Liepe, Juliane, Dr.

Research Group Leader at the Department of Molecular Biology at the Max Planck Institute for Multidisciplinary Sciences

  • Since 2017
    Research Group Leader Quantitative and Systems Biology at the Max-Planck Institute for Biophysical Chemistry (Göttingen, Germany)
  • 2013 - 2016
    NC3Rs David Sainsbury Research Fellow at Imperial College London (UK)
  • 2013
    Postdoc in the group of Theoretical Systems Biology at Imperial College London (UK)
  • 2009 - 2013
    PhD in the group of Theoretical Systems Biology at Imperial College London (UK).
  • 2008 - 2009
    M.Sc. in Bioinformatics and Theoretical Systems Biology at Imperial College London (UK)
  • 2006 - 2008
    Studies of Mathematics at University of Potsdam (Germany)
  • 2004 - 2008
    Diploma in Biochemistry at University of Potsdam (Germany)

  • Major Research Interests

    The Quantitative and Systems Biology group employs in silico approaches, using in vitro and ex vivo and in vivo experimental data, to study the pathways of the proteasome that regulate the human immune response.
    The proteasome is a multicomplex enzyme that catalyses protein degradation. Apart from its function in protein metabolism, the proteasome regulates the immune system through antigen presentation, where the proteasome produces most of the epitopes presented in the MHC-class I pathway. These epitopes can be generated by simple cut, or cut-and-paste events. Latter so-called proteasome-generated spliced peptides (PSPs) represent more than one third of all epitopes bound to MHC-class I molecules.

    We have developed a set of mathematical and bioinformatics tools to study the details of proteasome-catalysed hydrolysis and peptide splicing and its importance in the MHC-class I pathway. This includes algorithms to identify PSPs from ex cellulo mass spectrometry data and methods to classify and characterise PSPs. In the future this will result in the development of algorithms to predict PSP sequences.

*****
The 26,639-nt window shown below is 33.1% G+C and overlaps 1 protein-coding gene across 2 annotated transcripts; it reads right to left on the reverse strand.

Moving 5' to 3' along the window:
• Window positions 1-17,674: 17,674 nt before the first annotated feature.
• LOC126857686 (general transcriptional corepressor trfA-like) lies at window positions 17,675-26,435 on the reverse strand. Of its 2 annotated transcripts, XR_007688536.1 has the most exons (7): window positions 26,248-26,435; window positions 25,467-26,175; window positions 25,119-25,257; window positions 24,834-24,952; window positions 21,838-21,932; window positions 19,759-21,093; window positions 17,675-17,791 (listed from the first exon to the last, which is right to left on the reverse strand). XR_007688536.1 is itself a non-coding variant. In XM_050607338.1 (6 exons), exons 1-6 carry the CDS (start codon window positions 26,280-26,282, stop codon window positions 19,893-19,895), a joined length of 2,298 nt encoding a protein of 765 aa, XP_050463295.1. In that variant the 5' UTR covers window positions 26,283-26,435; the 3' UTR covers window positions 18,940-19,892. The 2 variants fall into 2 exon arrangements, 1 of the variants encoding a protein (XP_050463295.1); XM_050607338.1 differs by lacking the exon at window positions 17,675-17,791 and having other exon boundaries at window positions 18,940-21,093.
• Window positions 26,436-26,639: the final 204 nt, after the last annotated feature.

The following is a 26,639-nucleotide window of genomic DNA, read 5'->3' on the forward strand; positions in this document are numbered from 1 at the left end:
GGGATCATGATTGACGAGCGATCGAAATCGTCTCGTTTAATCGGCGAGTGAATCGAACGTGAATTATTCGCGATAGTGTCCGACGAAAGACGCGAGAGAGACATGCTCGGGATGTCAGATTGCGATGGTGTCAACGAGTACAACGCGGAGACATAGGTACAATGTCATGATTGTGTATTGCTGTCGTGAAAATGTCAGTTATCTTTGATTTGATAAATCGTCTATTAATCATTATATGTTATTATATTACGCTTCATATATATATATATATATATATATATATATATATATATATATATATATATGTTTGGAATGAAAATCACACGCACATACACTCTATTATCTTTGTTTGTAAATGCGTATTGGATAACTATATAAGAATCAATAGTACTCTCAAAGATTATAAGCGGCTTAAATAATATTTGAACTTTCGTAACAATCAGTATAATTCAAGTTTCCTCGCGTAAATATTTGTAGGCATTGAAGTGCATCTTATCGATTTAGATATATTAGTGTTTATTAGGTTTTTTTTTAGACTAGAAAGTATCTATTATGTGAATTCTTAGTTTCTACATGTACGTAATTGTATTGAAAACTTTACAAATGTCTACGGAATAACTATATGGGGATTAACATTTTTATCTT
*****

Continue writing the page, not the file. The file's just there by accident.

Our group therefore focuses on the development and application of diverse approaches, ranging from efficient mass spectrometry search algorithms and machine learning algorithms to dynamical modelling and model calibration approaches.

    The proteasome already is a target for therapeutic trails against cancer and infectious diseases, but its full potential still needs to be explored. This research and the in silico tools developed here will aid such translational aspects and advance the ongoing research in systems immunology.

    Homepage Department/Research Group

    Selected Recent Publications

  • A large fraction of HLA class I ligands are proteasome-generated spliced peptides.
    Liepe J, Marino F, Sidney J, Jeko A, Bunting DE, Sette A, Kloetzel PM, Stumpf MPH, Heck AJR and Mishto M
    Science. 2016 October. DOI: 10.1126/science.aaf4384

  • Systems analysis of the dynamic inflammatory response to tissue damage reveals spatio-temporal properties of the wound attractant gradient.
    Weavers H*, Liepe J*, Sim A, Wood W, Martin P and Stumpf MPH
    Current Biology. 2016 July. DOI:

  • Accurate reconstruction of cell and particle tracks from 3D live imaging data.
    Liepe J*, Sim A*, Weavers H, Ward L, Martin P and Stumpf MPH
    Cell Systems. 2016 July. DOI:

  • Quantitative time-resolved analysis reveals intricate, differential regulation of standard- and immuno-proteasomes.
    Liepe J, Holzhütter HG, Bellavista E, Kloetzel PM, Stumpf MPH and Mishto M.
    elife. 2015 Sep 22;4. doi: 10.7554/eLife.07545.

  • A Framework for Parameter Estimation and Model Selection From Experimental Data in Systems Biology Using Approximate Bayesian Computation.
    Liepe J, Kirk P, Filippi S, Toni T, Stumpf MPH
    Nature Protocols 2014 Jan; 9: 439?456. doi:10.1038/nprot.2014.025.